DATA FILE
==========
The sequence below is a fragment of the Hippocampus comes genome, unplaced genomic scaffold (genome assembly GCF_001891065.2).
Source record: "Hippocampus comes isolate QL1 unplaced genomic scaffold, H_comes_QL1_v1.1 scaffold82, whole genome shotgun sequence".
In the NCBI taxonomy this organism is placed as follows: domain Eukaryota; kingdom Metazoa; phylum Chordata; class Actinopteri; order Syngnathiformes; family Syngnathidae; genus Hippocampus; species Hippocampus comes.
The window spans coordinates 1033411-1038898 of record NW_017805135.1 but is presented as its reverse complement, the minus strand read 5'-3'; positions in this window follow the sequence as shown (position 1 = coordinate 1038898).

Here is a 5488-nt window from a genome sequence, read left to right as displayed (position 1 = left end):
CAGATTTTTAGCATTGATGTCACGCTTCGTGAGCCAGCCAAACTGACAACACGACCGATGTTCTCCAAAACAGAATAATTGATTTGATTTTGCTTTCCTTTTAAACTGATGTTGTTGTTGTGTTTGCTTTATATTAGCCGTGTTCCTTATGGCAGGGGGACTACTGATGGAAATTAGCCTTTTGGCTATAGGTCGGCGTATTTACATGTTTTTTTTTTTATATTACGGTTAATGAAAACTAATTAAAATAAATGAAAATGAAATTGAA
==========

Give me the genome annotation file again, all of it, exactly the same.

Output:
The sequence below is a fragment of the Hippocampus comes genome, unplaced genomic scaffold (genome assembly GCF_001891065.2).
Source record: "Hippocampus comes isolate QL1 unplaced genomic scaffold, H_comes_QL1_v1.1 scaffold82, whole genome shotgun sequence".
In the NCBI taxonomy this organism is placed as follows: domain Eukaryota; kingdom Metazoa; phylum Chordata; class Actinopteri; order Syngnathiformes; family Syngnathidae; genus Hippocampus; species Hippocampus comes.
The window spans coordinates 1033411-1038898 of record NW_017805135.1 but is presented as its reverse complement, the minus strand read 5'-3'; positions in this window follow the sequence as shown (position 1 = coordinate 1038898).

Here is a 5488-nt window from a genome sequence, read left to right as displayed (position 1 = left end):
CAGATTTTTAGCATTGATGTCACGCTTCGTGAGCCAGCCAAACTGACAACACGACCGATGTTCTCCAAAACAGAATAATTGATTTGATTTTGCTTTCCTTTTAAACTGATGTTGTTGTTGTGTTTGCTTTATATTAGCCGTGTTCCTTATGGCAGGGGGACTACTGATGGAAATTAGCCTTTTGGCTATAGGTCGGCGTATTTACATGTTTTTTTTTTTATATTACGGTTAATGAAAACTAATTAAAATAAATGAAAATGAAATTGAA